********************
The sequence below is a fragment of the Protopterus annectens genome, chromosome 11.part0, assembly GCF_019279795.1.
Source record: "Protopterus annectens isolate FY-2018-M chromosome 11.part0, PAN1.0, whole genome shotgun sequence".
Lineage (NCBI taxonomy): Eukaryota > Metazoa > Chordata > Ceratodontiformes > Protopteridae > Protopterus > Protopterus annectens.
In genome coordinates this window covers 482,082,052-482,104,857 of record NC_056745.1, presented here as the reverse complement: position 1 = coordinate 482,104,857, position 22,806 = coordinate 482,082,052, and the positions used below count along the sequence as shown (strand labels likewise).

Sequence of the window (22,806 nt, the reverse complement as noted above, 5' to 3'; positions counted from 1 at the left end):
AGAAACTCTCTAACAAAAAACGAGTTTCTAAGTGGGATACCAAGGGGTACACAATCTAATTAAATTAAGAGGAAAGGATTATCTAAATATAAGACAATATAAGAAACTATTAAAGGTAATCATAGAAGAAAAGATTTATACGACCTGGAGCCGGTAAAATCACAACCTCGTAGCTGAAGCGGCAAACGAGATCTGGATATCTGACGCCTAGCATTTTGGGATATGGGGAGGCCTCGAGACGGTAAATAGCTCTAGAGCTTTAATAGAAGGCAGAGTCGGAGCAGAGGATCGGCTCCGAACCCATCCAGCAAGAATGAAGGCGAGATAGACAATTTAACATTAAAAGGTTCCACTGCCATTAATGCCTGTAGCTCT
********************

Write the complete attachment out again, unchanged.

The sequence below is a fragment of the Protopterus annectens genome, chromosome 11.part0, assembly GCF_019279795.1.
Source record: "Protopterus annectens isolate FY-2018-M chromosome 11.part0, PAN1.0, whole genome shotgun sequence".
Lineage (NCBI taxonomy): Eukaryota > Metazoa > Chordata > Ceratodontiformes > Protopteridae > Protopterus > Protopterus annectens.
In genome coordinates this window covers 482,082,052-482,104,857 of record NC_056745.1, presented here as the reverse complement: position 1 = coordinate 482,104,857, position 22,806 = coordinate 482,082,052, and the positions used below count along the sequence as shown (strand labels likewise).

Sequence of the window (22,806 nt, the reverse complement as noted above, 5' to 3'; positions counted from 1 at the left end):
AGAAACTCTCTAACAAAAAACGAGTTTCTAAGTGGGATACCAAGGGGTACACAATCTAATTAAATTAAGAGGAAAGGATTATCTAAATATAAGACAATATAAGAAACTATTAAAGGTAATCATAGAAGAAAAGATTTATACGACCTGGAGCCGGTAAAATCACAACCTCGTAGCTGAAGCGGCAAACGAGATCTGGATATCTGACGCCTAGCATTTTGGGATATGGGGAGGCCTCGAGACGGTAAATAGCTCTAGAGCTTTAATAGAAGGCAGAGTCGGAGCAGAGGATCGGCTCCGAACCCATCCAGCAAGAATGAAGGCGAGATAGACAATTTAACATTAAAAGGTTCCACTGCCATTAATGCCTGTAGCTCT